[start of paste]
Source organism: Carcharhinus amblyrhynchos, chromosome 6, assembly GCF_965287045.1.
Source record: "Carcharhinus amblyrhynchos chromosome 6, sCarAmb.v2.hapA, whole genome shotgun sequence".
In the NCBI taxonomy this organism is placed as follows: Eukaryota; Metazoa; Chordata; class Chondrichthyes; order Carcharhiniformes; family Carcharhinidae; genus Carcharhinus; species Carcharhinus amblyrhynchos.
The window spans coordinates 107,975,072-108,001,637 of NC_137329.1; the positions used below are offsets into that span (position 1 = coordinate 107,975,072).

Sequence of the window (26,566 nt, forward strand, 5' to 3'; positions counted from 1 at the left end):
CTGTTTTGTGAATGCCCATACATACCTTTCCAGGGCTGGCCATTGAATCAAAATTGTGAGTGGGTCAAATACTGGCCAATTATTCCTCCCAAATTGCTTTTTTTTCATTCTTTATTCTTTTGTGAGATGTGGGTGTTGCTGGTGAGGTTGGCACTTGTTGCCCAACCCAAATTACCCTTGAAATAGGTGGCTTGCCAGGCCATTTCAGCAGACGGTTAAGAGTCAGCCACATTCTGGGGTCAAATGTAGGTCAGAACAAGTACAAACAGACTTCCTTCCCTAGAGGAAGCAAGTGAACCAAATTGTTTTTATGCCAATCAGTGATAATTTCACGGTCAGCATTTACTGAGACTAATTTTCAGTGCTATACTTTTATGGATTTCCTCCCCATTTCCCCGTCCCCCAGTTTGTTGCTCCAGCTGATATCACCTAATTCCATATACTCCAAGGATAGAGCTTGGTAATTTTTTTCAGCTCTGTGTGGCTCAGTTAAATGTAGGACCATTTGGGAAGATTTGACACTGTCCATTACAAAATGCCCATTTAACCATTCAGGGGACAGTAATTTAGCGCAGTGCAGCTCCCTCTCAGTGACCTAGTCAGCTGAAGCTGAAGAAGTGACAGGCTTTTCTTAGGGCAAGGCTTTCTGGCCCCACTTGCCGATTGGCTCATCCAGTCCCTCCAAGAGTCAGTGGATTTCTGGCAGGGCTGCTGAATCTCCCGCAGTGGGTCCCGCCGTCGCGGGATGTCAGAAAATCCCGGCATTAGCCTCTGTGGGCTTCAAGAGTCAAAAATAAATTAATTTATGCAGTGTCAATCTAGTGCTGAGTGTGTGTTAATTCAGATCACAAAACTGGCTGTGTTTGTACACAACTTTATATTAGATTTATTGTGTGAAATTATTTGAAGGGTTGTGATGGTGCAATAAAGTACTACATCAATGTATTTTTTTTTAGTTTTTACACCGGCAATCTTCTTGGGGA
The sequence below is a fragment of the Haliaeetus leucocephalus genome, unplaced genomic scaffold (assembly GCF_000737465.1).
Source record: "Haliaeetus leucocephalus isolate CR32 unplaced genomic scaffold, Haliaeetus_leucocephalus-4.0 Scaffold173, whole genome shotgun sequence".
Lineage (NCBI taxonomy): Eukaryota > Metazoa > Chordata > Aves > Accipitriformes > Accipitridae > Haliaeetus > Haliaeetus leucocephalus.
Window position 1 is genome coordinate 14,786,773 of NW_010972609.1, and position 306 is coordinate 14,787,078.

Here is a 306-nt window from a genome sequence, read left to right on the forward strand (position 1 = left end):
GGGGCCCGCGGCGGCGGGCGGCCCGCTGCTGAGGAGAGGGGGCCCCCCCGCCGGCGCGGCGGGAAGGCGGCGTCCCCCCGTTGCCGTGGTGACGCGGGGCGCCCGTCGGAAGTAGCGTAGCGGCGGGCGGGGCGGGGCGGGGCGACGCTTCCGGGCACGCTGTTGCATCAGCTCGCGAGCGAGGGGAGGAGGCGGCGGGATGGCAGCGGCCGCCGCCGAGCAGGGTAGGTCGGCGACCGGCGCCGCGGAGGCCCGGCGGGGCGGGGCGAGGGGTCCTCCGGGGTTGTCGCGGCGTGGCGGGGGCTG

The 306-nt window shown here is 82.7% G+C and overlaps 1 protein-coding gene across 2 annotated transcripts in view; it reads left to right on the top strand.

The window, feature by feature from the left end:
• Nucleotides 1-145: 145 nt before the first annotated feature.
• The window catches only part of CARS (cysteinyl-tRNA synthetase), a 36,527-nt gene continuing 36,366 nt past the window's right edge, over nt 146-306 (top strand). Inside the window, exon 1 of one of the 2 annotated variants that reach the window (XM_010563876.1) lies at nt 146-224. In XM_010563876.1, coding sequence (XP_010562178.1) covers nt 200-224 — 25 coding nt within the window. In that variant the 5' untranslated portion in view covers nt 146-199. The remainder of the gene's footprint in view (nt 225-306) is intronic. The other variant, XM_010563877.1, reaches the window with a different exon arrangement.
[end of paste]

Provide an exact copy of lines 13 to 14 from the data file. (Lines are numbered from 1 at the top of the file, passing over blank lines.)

The 306-nt window shown here is 82.7% G+C and overlaps 1 protein-coding gene across 2 annotated transcripts in view; it reads left to right on the top strand.

The window, feature by feature from the left end: